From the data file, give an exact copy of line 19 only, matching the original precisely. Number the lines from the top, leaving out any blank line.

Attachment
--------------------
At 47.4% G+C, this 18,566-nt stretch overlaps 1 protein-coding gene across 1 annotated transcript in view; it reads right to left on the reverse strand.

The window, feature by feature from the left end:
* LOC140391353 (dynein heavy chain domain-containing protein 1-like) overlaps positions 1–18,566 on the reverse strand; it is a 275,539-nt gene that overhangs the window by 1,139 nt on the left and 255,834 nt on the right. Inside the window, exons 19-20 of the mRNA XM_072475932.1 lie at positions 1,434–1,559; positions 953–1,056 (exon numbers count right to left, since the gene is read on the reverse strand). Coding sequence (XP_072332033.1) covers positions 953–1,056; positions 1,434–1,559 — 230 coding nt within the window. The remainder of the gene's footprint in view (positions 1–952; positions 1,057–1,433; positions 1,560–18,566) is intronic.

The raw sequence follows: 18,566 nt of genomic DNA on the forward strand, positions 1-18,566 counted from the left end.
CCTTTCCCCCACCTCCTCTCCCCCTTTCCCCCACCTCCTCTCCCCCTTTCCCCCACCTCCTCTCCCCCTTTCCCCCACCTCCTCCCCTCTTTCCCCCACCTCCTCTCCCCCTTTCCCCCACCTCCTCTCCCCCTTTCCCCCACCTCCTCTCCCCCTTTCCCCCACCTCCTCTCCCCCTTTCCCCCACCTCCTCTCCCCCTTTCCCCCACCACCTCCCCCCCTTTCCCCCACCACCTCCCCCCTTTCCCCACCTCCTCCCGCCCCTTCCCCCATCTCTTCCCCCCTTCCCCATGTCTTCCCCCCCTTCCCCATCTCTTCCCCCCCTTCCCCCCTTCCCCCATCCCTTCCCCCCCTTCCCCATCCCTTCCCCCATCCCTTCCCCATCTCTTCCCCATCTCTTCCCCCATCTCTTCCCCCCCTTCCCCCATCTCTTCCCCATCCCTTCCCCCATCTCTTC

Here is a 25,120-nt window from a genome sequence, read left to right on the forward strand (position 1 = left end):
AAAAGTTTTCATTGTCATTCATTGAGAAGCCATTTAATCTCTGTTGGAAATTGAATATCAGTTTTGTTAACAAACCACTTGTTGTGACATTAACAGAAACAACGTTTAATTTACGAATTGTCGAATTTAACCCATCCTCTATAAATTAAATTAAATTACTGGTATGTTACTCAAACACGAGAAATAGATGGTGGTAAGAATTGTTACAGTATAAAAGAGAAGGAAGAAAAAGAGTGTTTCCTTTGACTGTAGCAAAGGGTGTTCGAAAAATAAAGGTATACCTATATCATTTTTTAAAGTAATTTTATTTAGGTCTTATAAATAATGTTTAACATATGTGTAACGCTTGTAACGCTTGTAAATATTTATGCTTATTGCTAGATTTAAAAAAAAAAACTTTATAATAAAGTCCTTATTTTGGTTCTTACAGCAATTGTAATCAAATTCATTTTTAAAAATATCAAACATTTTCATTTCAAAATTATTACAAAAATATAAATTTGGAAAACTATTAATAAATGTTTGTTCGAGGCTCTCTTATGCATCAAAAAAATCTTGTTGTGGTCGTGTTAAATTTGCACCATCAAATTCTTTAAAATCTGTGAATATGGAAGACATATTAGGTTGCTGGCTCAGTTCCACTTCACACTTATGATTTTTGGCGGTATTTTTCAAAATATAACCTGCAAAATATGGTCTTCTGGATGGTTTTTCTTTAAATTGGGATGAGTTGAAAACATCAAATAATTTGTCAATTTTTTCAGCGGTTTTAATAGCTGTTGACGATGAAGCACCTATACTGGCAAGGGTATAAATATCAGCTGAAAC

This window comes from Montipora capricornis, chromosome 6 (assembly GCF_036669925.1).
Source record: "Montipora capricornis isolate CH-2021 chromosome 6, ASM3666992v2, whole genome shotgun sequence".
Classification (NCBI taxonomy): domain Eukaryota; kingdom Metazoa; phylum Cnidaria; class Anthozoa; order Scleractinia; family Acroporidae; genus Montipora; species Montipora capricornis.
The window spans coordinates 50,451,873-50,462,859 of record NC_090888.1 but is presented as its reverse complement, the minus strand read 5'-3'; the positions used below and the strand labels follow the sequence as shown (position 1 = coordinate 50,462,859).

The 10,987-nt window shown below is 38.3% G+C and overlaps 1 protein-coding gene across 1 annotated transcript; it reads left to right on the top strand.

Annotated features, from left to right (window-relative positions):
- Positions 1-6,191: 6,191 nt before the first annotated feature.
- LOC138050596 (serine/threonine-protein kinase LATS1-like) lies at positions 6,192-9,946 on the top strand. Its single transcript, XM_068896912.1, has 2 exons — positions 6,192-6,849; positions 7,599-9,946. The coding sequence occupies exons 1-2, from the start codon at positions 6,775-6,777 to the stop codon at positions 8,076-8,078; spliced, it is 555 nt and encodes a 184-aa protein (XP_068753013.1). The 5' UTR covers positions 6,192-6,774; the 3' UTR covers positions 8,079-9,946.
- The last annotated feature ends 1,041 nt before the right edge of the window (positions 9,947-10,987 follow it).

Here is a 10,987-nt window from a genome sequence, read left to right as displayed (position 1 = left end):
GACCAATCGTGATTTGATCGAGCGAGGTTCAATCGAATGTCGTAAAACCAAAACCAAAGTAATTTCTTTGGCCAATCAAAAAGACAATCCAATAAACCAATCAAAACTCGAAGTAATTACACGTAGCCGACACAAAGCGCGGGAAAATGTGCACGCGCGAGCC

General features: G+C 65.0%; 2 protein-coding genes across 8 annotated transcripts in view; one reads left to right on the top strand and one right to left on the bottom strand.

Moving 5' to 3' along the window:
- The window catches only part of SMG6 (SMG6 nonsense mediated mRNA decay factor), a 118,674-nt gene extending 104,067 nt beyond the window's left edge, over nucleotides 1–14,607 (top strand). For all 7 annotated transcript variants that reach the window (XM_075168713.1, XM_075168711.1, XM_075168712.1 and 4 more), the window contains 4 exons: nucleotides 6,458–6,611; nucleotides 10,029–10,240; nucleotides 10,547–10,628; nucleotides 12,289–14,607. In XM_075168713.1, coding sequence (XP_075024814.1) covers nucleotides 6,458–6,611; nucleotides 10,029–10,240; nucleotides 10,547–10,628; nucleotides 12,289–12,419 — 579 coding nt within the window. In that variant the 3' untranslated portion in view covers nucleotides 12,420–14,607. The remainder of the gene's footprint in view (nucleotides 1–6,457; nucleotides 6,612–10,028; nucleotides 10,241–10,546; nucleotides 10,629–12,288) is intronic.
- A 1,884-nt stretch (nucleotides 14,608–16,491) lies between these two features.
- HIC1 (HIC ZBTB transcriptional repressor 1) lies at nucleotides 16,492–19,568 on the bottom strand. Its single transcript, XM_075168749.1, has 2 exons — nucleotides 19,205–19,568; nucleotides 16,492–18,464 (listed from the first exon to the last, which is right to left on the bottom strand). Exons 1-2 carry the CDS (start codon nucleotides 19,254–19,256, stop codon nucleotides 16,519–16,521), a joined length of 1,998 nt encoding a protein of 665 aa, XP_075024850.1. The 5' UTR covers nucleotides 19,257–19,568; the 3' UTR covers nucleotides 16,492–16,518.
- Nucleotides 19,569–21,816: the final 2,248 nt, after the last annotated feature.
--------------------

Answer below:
General features: G+C 65.0%; 2 protein-coding genes across 8 annotated transcripts in view; one reads left to right on the top strand and one right to left on the bottom strand.